Why I Won’t Apologize for my Abortion


Amanda Alvarez Photo by Justin Traylor.


When I was 20, I accidentally got pregnant. I’ll admit I wasn’t too concerned with contraceptives or preventative measures at the time. While I’ve always maintained that women should unquestionably have the right to choose, it wasn’t a choice I ever wanted to make.

I knew from the moment the doctor broke the news that I didn’t want to see the pregnancy through, but I struggled with the guilt of my decision from the moment I found out until well after it was over.

The Center for Disease Control and Prevention estimates that about 21 out of every 1,000 women in their early 20s had an abortion through 2014. About 18 percent of these women were Hispanic.

Strong opinions tend to come from religious groups debating the morality of choosing to terminate a pregnancy, a prevalent problem in the Latino community.

I struggled with sharing the news with my Mexican mother because of her Catholic upbringing. I was afraid of how she’d react or that her feelings and behavior toward me would change. I was surprised and immensely relieved at her unwavering support. She never tried to influence my decision. Although, I must admit I still haven’t openly discussed it with my Nicaraguan father to this day.

I never doubted that I could trust my friends to have my back, but I recognize that I’m lucky. Not every woman is fortunate enough to have even a fraction of the support that I count on. At the time, my harshest critic was me.

When I arrived at the Planned Parenthood in Whittier, California on Dec. 6, 2011, I expected the protesters outside, but not how their judgement would affect me. It’s one thing to be outraged on behalf of someone else, and something totally different to feel that way in defense of yourself.

The mood in the waiting room varied from somber to excited. When I was called into the back room, I found myself sitting between two other patients roughly my age. One girl cried the entire time I sat next to her while the other calmly read a magazine.

I still wish I’d had the courage to offer comfort to the distraught girl.

When it was my turn, I couldn’t help the tears that started streaming down my face. I was mourning the death of the girl who up until then believed she was invincible. I was mourning the drastic change in my identity and self-perception. But mostly, I was just overwhelmingly disappointed in myself for allowing this to happen in the first place.

I’ll never forget the kind surgeon’s face. He wanted to ensure that I was there of my own freewill and that I felt safe, with zero condemnation. I wish I could remember the name of the attending nurse who held my hand until the anesthesia dragged me under.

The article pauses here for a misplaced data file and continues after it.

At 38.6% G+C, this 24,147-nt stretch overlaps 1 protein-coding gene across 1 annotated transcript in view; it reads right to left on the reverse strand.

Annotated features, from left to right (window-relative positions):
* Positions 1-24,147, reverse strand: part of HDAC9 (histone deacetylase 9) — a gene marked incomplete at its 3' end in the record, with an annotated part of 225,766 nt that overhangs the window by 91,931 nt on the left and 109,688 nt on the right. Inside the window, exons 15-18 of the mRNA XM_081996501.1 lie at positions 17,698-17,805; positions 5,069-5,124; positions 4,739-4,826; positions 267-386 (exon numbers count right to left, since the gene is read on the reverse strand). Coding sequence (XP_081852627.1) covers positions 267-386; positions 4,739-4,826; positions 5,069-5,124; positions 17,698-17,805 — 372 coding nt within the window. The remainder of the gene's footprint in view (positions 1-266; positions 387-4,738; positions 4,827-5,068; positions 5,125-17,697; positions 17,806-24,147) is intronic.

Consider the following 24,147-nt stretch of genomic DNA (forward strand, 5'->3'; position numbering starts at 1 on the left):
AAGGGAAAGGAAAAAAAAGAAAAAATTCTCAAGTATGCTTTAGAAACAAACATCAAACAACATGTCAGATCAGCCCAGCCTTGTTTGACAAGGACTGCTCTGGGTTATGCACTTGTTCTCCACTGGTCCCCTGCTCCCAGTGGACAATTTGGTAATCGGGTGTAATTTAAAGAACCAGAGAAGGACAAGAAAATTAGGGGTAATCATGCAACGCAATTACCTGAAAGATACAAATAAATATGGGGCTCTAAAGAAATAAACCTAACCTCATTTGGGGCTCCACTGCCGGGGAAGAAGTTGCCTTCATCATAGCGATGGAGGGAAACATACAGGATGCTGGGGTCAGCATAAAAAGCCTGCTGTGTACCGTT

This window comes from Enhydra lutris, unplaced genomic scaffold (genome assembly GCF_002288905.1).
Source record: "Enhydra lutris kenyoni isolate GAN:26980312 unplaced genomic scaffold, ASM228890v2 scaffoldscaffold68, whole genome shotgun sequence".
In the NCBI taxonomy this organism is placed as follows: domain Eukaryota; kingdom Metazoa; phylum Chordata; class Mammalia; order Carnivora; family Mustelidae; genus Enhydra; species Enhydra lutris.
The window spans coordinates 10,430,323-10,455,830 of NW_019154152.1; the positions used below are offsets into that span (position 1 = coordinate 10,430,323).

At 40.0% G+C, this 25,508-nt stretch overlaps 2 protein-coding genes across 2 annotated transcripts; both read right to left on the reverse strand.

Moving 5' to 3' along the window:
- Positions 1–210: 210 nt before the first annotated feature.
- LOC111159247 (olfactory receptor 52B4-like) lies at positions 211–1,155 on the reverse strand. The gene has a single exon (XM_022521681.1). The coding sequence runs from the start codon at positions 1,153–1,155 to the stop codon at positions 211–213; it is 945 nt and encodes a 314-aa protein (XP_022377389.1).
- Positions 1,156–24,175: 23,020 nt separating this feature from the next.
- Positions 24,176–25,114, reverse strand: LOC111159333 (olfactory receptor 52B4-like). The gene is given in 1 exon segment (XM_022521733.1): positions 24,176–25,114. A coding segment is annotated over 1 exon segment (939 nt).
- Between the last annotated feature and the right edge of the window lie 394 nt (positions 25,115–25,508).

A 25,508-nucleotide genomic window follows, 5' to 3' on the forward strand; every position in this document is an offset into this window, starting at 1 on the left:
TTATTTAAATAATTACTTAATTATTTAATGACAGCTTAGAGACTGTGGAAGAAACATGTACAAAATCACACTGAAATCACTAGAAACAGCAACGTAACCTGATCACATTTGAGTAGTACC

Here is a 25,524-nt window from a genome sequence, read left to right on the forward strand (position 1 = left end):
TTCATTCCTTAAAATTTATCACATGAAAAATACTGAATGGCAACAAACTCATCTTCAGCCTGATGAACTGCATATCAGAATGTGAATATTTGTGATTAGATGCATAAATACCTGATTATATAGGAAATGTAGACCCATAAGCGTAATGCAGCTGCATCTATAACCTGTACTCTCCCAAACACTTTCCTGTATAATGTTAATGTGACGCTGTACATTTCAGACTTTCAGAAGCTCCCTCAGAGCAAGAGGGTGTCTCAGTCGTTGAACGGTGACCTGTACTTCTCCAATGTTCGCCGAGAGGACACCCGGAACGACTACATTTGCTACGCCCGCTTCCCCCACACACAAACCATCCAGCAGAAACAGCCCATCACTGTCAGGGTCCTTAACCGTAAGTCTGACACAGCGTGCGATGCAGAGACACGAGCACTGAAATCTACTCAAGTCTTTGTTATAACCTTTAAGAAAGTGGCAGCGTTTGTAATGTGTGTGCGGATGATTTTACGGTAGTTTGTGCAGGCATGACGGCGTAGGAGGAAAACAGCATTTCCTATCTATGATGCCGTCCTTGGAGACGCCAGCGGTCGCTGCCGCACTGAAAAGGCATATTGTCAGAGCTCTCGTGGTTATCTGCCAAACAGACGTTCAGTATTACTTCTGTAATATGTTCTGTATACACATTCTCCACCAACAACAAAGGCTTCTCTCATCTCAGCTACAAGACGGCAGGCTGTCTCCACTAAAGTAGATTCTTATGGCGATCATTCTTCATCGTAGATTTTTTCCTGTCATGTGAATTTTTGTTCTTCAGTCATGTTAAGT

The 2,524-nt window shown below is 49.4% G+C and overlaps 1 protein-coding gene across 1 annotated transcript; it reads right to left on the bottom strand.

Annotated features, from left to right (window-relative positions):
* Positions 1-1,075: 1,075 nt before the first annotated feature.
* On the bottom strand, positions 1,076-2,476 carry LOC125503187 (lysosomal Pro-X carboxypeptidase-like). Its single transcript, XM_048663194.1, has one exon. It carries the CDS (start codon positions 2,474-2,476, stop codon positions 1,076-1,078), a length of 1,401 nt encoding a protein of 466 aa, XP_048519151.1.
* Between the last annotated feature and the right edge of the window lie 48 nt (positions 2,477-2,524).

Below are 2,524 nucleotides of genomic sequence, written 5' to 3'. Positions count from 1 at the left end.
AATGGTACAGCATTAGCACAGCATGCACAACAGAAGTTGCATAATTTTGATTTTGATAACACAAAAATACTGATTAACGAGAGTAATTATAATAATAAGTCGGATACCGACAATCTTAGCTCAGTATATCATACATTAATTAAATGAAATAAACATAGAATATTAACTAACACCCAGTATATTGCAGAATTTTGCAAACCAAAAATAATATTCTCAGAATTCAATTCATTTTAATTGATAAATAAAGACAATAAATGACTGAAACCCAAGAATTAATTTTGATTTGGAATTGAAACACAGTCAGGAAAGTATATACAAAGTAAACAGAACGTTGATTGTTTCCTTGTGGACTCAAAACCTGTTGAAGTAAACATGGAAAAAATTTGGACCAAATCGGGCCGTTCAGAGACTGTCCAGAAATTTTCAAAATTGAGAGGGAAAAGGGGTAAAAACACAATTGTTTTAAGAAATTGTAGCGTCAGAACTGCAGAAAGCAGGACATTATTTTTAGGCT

My mom waited and drove me home after the procedure, where I curled up in silence all day. It took time to realize that I kept punishing myself because I thought I deserved it. It took even more time to understand that I was doing it because I thought there was something wrong with me for not feeling guilty over this life altering decision.

You see, there was never a moment that I doubted I wanted the abortion. Despite having the support of everyone around me, I knew a baby would prevent me from achieving lifelong goals, and I had no guarantee I wouldn’t grow to resent the child for it.

No one deserves to grow up under those circumstances—but no woman deserves to be attacked for making a decision that’s right for her. With our right to choose threatened, we can’t afford to forget this or be distracted by manipulative propaganda.

I didn’t immediately accomplish all my goals and I continued to make mistakes. But, this semester I’m finally graduating from El Camino with not one, but two degrees and will be attending a university in the fall to complete my first bachelor’s degree.

I’m in a position to start a new career doing something I love. I have the time and freedom to enjoy being young and explore the world on my own terms. It’s OK if you want the same thing.

But it’s also OK if that’s not what you want, or if you continue to feel guilty. You don’t owe me or anyone else an explanation unless you want to give one.

It took time to realize I had nothing to be ashamed of. At seven weeks, the embryo I carried had no concept of existence when it ceased to be. I hadn’t killed anyone, I simply chose the future I wanted over the one I didn’t.

It’s OK to make that choice and it’s important to know when to put yourself first. Having an abortion doesn’t make you selfish or a “bad person.” Try not to be so hard on yourself, because the only person you have to answer to is you.

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For more information, call the National Abortion Federation at 1-800-772-9100. They are available 7 a.m. to 11 p.m. EST Monday through Friday.


Amanda Alvarez














Update: New Photo added on Oct. 18 at 11:45 a.m.